Along the way they discover they have valuable skills to offer others in need. But probably most importantly, participants "realize their own self-worth in a community that will support, encourage, and strengthen them."
After the February Town Hall with Mayor Mike McGinn, interest in bringing the hugely-popular and successful program across town to Lake City was sparked.
Why Lake City?
Lake City has long been known as car city. The main drag is lined with car lots selling everything from Mini Coopers to giant box vans. In fact one of the only bike shops that pop up in a Google search of "bike shops" or "bicycles" in our corner of town is for Cooper Bikes, a bicycle designed by a division of the Mini Cooper car company and sold in their car showroom.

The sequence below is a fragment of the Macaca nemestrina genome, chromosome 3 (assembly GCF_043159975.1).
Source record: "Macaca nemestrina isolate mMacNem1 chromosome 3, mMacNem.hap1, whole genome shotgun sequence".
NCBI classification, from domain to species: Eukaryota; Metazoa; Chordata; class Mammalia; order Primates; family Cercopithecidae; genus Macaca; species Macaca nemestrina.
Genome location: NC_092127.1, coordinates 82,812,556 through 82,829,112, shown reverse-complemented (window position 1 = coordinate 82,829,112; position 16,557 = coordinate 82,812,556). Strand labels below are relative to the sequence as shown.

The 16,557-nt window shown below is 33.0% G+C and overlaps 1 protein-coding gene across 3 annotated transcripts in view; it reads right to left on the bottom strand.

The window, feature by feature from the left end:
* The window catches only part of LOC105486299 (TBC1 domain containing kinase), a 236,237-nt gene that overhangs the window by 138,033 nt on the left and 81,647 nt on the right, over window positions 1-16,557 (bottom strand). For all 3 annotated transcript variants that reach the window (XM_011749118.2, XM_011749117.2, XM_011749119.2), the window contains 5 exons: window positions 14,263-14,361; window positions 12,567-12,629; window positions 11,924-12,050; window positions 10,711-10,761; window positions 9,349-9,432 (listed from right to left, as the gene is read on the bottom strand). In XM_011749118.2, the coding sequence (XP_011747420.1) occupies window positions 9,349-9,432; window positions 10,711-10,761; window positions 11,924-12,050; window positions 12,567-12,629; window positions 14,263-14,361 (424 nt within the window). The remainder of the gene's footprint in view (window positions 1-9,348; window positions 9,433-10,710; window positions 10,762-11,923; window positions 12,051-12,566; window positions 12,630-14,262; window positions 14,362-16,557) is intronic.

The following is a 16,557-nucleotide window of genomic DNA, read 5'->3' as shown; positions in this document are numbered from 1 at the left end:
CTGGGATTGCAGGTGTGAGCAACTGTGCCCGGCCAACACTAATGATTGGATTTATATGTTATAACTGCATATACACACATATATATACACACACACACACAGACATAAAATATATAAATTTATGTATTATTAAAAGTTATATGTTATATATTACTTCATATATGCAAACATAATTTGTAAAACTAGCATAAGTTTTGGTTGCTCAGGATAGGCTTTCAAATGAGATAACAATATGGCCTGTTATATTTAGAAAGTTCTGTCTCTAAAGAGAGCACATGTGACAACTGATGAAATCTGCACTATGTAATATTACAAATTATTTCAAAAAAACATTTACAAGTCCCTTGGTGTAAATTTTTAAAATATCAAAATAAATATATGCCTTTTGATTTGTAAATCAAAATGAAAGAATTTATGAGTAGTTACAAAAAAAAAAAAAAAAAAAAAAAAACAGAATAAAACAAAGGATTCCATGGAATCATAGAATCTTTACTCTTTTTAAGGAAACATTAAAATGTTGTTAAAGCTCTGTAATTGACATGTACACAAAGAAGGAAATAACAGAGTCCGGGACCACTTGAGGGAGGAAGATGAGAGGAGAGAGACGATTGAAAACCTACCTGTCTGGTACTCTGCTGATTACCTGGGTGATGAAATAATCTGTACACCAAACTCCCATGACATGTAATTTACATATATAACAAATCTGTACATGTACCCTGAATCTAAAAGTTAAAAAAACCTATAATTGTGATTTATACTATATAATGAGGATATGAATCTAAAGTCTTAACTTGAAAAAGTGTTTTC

But the irony is that in Lake City most homes have a bike or two in the garage. A look at the exteriors of some of the condo and apartment complexes in the Lake City neighborhood show lots of bikes stored on the balconies. The mostly residential 25th Avenue NE sees dozens of bike commuters headed south in the mornings.
And if you can find the route, the Burke Gilman Trail (reopening today, March 13) is an easy pedal from our commercial and civic core.
Our neighborhood also has its share of social and economic issues.
Groups of teens regularly wander neighborhood streets, seemingly with nowhere to go. Our community center is minimal. There are few basketball courts and no skatepark. Graffiti seems to be everywhere; recreation nowhere.
A serial burglar that unnerved much of North Seattle in recent weeks may turn out to be a teenager from our part of town. A suspect was arrested just days ago.